Setting the Standards: Vonnegut and The Baby-sitters Club

There are two issues in the news that I will be fussing over all day today. The first is the conflict in the Middle East, and obviously, I'm both disturbed and obsessed with that. Second is the fact that a certain Ms. Avril Lavigne has gotten hitched with her one and only Sk8tr Boi, Deryck Whibley of the pop-punk band Sum 41. I care deeply about both of these items, although it's obvious that the former significant and of a greater concern than the latter. From my perspective, though, they're both important. I adore Hollywood gossip. I follow the dating misadventures and marriages of pretty, young, strange Canadian pop stars with a vengeance. International affairs, though...well. Tomorrow I'll forget that Av's on her honeymoon, and I'll be worrying about Hezbollah and Israel's next move. But know I'll still be interested in whether she and D-dawg make it through the first year. And I expect to be told.

Which brings me to Gail Caldwell's rumination, "Beyond Measure," in yesterday's Boston Globe. Her Critic's View piece muses over last year's NYTBR's "Best" poll, which asked 200 writers and editors (fiction authors included) to choose the best work of the last 25 years. After receiving 124 responses, Toni Morrison's Beloved was deemed the winner. There were plenty of weird and annoying discrepancies in the poll -- the fact that Morrison only gleaned 10% of the vote, and Philip Roth split it between seven of his books. Some writers voted for themselves, and didn't select what is widely regarded as their superior work. Some writers voted for other writers. Some writers didn't bother to vote at all, or couldn't pick just one work, and tried to justify that with essays and alternative suggestions.

Caldwell's been a book critic for quite some time, and she's got the smarts and the perspective to prove it. Which is why even a year after the poll, her thoughts here are still awfully relevant:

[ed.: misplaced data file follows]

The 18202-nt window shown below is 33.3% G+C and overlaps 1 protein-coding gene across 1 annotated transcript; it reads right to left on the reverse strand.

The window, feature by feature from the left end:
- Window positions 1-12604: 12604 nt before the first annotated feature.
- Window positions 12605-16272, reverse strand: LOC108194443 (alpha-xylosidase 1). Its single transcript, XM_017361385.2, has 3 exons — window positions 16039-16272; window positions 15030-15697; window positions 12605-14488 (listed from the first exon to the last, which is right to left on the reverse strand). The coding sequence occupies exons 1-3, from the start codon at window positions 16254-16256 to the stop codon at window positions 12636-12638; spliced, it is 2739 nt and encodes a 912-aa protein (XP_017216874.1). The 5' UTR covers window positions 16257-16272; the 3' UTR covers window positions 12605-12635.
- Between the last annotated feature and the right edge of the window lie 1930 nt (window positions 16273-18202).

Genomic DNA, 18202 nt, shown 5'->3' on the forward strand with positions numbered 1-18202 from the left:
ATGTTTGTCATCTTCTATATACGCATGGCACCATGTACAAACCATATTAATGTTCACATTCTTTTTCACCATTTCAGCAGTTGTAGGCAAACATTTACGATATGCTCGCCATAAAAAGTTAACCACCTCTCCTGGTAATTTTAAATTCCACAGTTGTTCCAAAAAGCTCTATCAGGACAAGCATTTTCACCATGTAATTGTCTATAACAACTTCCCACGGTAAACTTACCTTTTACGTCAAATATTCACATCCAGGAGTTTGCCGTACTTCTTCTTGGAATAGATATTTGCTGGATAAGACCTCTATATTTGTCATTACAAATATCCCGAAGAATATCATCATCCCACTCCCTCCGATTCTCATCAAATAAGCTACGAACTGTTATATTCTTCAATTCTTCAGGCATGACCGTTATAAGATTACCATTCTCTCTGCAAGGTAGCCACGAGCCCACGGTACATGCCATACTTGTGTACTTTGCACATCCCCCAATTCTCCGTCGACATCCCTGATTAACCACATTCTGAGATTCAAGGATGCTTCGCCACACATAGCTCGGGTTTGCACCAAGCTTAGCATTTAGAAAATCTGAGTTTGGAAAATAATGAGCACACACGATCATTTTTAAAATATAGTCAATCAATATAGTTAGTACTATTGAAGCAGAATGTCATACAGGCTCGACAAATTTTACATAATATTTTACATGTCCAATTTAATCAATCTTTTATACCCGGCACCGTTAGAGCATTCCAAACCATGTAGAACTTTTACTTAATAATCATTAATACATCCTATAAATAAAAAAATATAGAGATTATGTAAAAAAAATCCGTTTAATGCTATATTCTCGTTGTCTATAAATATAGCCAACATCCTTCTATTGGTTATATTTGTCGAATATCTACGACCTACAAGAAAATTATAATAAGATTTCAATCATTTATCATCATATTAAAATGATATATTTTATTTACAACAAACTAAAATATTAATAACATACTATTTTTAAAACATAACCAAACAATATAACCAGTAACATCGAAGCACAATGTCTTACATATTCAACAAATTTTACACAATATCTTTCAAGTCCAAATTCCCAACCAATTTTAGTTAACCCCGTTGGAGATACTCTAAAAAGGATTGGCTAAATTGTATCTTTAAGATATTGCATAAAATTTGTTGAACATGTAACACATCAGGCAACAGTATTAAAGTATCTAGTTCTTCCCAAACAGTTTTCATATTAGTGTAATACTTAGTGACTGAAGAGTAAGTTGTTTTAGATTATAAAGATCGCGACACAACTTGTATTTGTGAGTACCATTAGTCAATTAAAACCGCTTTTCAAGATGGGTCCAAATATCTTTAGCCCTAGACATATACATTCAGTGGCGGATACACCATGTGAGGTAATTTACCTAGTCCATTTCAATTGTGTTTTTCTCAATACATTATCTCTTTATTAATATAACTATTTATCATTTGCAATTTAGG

"And with 150,000 books published each year, somebody has to thin the herd. That's where reviewers -- and booksellers, book clubs, prizes, polls, and your own Aunt Margie -- come in. I know one snobbish writer who, whenever a stranger would ask her for a reading recommendation, would smile thinly and reply, 'Try Middlemarch.' I hope my own response is broader and kinder: Read what you like, what your friends like, what a trustworthy critic recommended this season. Read Charlotte's Web, or Humboldt's Gift, or Parade's End, or Michael Chabon and Ian McEwan and Zadie Smith and Rachel Cusk and Claire Messud and Colm Toibin and...oh good Lord, even Irving, I suppose."

You'll like what you're going to like, right? If you want to rip through The Da Vinci Code one weekend, or on your morning commute on the T, why not let yourself enjoy it? Why hide the dust jacket from view? Then, if you want to tackle The Sound and the Fury the next day, there's nothing wrong with admitting you heart Dan Brown. It passed the time, it made you happy for a few hours, and it brought you pleasure -- maybe not the same level that reading a classic work by a beloved American talent would, but pleasure all the same.

When people ask me what my favorite book is, I usually either say one of four: Middlesex by Jeffrey Eugenides, The Fountainhead by Ayn Rand, Welcome to the Monkey House by Kurt Vonnegut, or The Heart is a Lonely Hunter by Carson McCullers. It is difficult for me to choose one. But you know what I really love? The Baby-sitters Club by Ann M. Martin. Any of them. All of them. The whole series. The Super Specials and the Mysteries and the spin-offs.

I love them, and sometimes I reread them when I go home to visit my parents, when I get bored from their lack of cable. Just a few weeks ago, I watched The Babysitters Club movie for free on Comcast On Demand. And I enjoyed every last second of it. Stacy is my favorite character. She doesn't just dress the coolest. She IS the coolest.

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